Video games are not art.

2 05 2012

Stop me if you’ve heard this one.

I ran across this article, bulleting out some extrapolations (with a little and – at times – a lot of conjecture) from an article by Rodger Ebert. The first article is an easy read (quick) while the second one is a bit more dense (it’s Ebert) and has a very long load-time (long-ish post, 4k something comments on the same page, and a  half dozen embedded videos that all want to load previews).

Naturally this re-ignited my nerd-fury re: Mass Effect. No, I’m not over it and, no, I don’t foresee this summer’s free DLC really mitigating that. The real reason is that they made the very mistake that these two articles put forward: they tried to go art when they should’ve stuck with game. They’re going to stick to their guns, as I understand it: fleshing out their ending as opposed to giving us more options to – you know – avoid the required death of  galactic civilization, the probable death of the Shepard, and the awkward plot hole where members of my squad – who were on ground zero fighting for Earth – were magically jumping between Mass Relays for no discernable reason whatsoever.

I guess that’s what happens when resources are reallocated to an MMO which – by the way – is still a good time and has more than the lion’s share of both tragic, bitter ends and super-happy cheesy fanfares.

No Scooby Doo Ending? No Mega Happy Ending? For shame.

Let me be clear.

Games can use Art as a mechanic. Art can use Games as a mechanic. They are still separate entities.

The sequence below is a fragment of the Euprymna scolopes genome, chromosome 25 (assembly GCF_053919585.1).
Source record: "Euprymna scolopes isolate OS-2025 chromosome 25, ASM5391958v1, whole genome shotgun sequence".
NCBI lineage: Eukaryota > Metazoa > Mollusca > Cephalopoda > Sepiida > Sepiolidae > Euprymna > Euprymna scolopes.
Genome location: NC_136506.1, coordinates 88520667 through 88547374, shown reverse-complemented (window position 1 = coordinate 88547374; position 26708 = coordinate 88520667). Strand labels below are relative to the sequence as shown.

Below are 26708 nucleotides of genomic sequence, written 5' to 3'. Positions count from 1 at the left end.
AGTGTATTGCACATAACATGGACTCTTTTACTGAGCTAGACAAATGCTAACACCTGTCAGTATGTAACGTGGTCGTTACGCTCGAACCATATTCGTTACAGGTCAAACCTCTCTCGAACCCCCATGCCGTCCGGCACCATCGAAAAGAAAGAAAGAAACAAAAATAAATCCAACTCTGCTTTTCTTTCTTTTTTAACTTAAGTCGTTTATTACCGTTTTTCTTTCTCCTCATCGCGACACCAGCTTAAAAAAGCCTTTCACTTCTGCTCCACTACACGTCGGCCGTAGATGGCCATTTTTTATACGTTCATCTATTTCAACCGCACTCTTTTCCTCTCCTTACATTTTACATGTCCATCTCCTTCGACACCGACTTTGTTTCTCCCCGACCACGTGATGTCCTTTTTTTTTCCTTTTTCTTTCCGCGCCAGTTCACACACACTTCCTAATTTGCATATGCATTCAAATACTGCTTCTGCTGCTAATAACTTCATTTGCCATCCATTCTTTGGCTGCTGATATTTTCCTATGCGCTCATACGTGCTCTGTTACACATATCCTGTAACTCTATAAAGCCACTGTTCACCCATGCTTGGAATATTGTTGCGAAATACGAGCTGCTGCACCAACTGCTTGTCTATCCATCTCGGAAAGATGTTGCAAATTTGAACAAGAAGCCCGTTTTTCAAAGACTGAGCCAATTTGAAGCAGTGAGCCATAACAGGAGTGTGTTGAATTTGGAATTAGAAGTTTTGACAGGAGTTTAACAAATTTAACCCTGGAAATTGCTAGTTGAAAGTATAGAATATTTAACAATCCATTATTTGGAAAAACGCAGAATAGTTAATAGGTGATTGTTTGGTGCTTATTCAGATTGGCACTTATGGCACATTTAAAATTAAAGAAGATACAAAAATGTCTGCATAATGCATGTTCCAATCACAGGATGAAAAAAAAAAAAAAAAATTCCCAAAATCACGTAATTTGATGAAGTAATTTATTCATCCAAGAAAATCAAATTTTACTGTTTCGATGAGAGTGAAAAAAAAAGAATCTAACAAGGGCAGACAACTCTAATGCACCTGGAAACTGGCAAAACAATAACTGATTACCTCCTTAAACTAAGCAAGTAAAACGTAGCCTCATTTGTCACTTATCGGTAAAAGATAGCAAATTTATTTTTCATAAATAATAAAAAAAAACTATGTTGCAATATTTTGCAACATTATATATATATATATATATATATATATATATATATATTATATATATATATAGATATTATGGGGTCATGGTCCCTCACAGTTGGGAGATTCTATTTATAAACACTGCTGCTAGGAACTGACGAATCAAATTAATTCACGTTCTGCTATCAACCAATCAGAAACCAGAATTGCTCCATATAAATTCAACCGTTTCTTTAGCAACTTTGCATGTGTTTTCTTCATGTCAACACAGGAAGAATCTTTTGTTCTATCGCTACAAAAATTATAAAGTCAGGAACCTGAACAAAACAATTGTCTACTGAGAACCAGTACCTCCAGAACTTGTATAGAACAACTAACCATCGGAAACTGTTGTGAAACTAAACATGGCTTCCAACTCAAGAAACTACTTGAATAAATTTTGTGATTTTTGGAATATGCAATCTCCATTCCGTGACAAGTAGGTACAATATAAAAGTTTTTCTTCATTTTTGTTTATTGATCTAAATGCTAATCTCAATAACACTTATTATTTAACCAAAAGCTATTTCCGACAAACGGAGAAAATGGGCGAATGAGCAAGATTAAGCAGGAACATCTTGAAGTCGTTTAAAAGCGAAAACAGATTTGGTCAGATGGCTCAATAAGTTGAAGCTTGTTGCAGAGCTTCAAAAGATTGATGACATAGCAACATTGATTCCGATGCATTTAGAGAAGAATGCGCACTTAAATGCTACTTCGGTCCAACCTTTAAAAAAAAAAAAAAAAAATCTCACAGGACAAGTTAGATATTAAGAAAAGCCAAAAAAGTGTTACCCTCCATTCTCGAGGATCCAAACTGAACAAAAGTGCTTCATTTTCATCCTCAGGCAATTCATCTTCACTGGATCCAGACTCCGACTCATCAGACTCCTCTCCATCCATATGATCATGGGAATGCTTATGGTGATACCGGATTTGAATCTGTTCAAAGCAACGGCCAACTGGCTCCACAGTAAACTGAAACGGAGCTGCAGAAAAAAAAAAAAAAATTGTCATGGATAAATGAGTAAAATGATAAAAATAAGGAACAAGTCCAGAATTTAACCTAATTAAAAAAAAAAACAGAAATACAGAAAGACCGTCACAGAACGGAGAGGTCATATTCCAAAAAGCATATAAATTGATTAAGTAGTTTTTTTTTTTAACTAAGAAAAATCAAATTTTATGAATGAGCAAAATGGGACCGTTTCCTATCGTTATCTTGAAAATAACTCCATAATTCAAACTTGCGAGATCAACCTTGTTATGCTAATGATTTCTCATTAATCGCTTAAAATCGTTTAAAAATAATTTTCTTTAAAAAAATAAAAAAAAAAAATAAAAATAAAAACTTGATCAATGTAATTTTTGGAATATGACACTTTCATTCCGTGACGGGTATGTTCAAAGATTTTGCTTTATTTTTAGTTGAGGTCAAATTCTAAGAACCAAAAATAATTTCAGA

Mass Effect’s core game play mechanic was choice. You made a decision. Things happen as a result and your decision obviously matters, in a big way. Talk Rex down or kill him. Ashley or whoever that guy was. The Quarians or the Geth. You choose, something happens. It can be catastrophic, but that’s okay…because you chose it. The game teaches you that you have a choice.

Yet at that very moment when they should have leveraged their core mechanic in the biggest way possible, they let it fall on it’s face. Grab the beamz, jump in the beamz, shoot the thingz, Shepard’s dead (or mostly dead), galactic civ in ruins, major plot-hole, it was all a story. Epic, epic fail. The only real visible differences?

  • Whether Shepard dives, grabs, or shoots.
  • What the color of the light show is.
I would have had zero complaints if the three endings were all catastrophically different. It’d be okay if Shepard died in most or even all of them, provided they were extremely different. The worst part is you had a good foundation to make them different (the three choices are described as if they are) but…yea, I could go on all day.

Bioware, make no mistake. This is your greatest oversight. I’m sure you’ll learn from it and future games will be great. And I really did enjoy Mass Effect as a whole. But, man. You really let me down.

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3 responses

2 05 2012
Grimnir (@grimnir_)

Quite possibly the greatest trolling from a game developer that the world has ever seen. I bought ME1 and ME2 on launch day, loved them like crazy. I was waiting on ME3 to get off the Origin fail train, but now… well, I’m not as disappointed as people that shelled out 60$, but it’s still there. I was still bitter about Dragon Age 2, and that feeling isn’t getting any better.

2 05 2012
thade

You know, I heard such bad things about DA2 that I didn’t buy a license for it. Had I not picked up ME3 when it launched, I wonder if I’d have confronted the same thing.

21 05 2012
Games as Art [Game Theory] | Diminishing Returns

[…] up on my Reader list, I came across an article by respected film critic Roger Ebert from 2010, via Thade. In it Ebert dismisses the idea that video games can be considered Art, or that they ever will ever […]

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